DiscoverHealth

plantar fasciitis

“I dreaded walking”

Each morning, Darlene Estes had to figure out how to walk.

“I dreaded waking up, because I could hardly walk when I got out of bed,” Estes said. “I would try to put my foot down and it hurt so badly, just getting from the bed to the bathroom.”

The pain came from both arthritis and plantar fasciitis. And at 55, Estes had been dealing with the pain for 10 years.

“After sitting for long periods of time, it would be hard to get walking. You have to figure out how to walk all over again,” Estes said. “It was the worst at night.”

Estes tried everything for the pain: shoe inserts, special shoes, splints, injections and medication. Nothing worked.

But one day while looking online, Estes found Richard Harp, MD, and read about a minimally invasive procedure that can help with persistent, nagging tendon pain.

“When I read about the procedure, I was excited and hopeful about being able to get up and walk without pain,” Estes said. “I wanted to have a normal life.”

Whether the pain is burning, cutting or stabbing, the procedure provides relief to tendon pain in the shoulder, knees, foot and ankle.

Chronic tendon disease is often mistaken for tendonitis, but tendonitis is short-term inflammation of the tendon that causes pain. Pain from chronic tendon disease lasts for much longer.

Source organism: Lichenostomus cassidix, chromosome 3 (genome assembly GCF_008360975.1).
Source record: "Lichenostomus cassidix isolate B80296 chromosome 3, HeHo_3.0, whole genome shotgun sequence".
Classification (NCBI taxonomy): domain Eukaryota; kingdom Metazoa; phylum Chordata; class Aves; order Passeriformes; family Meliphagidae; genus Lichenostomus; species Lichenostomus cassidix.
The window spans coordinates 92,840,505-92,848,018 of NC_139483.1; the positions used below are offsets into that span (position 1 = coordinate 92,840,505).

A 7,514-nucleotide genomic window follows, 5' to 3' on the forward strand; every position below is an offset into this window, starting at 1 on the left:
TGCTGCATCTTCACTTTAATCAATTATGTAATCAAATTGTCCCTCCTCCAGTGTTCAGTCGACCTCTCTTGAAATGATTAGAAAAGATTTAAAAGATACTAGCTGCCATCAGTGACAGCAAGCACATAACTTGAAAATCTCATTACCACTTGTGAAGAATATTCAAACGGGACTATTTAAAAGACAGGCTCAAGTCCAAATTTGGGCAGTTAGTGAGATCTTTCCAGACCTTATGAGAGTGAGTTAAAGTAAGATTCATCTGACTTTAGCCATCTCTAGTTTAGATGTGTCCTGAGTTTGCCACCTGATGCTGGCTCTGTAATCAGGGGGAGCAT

To help solve this painful issue, Dr. Harp performs a percutaneous ultrasonic fasciotomy procedure using ultrasound-imaging technology to locate the inflamed tissue. Dr. Harp, an interventional radiologist, is the only physician in Upstate South Carolina performing this procedure.

Ultrasound imaging is used to locate the inflamed tissue. Then, a two-milliliter long incision is made, and an ultrasonic scalpel is inserted. Hypersonic energy waves breakdown the diseased tissue and it is removed from the treated area. The area is closed with a Band-Aid or tissue glue.

Patients are awake or slightly sedated during the procedure and most say they feel nothing or slight pressure.

Other traditional surgeries and procedures for this type of pain are much more invasive and require extensive recovery times.

But with this procedure, most people can return to their active lifestyles quicker than if they had surgery. Patients are instructed to take extra care of the area and to wait two weeks before performing weight-bearing activities or exercises.

“Many of these patients say the relief they feel is nothing short of a miracle,” Dr. Harp said. “Some patients have lived in pain for many years and are now relieved from that pain from a procedure that takes about 20 minutes.”

After the surgery, patients wear a special boot for two weeks when walking. The healing process takes another four weeks.

Since the procedure, Estes is able to walk without pain.

“I can’t believe I finally found something to help with the pain,” Estes said. “Now I can get up and not figure out how to walk.”

To learn more about the percutaneous ultrasonic fasciotomy procedure, call 864-879-4833.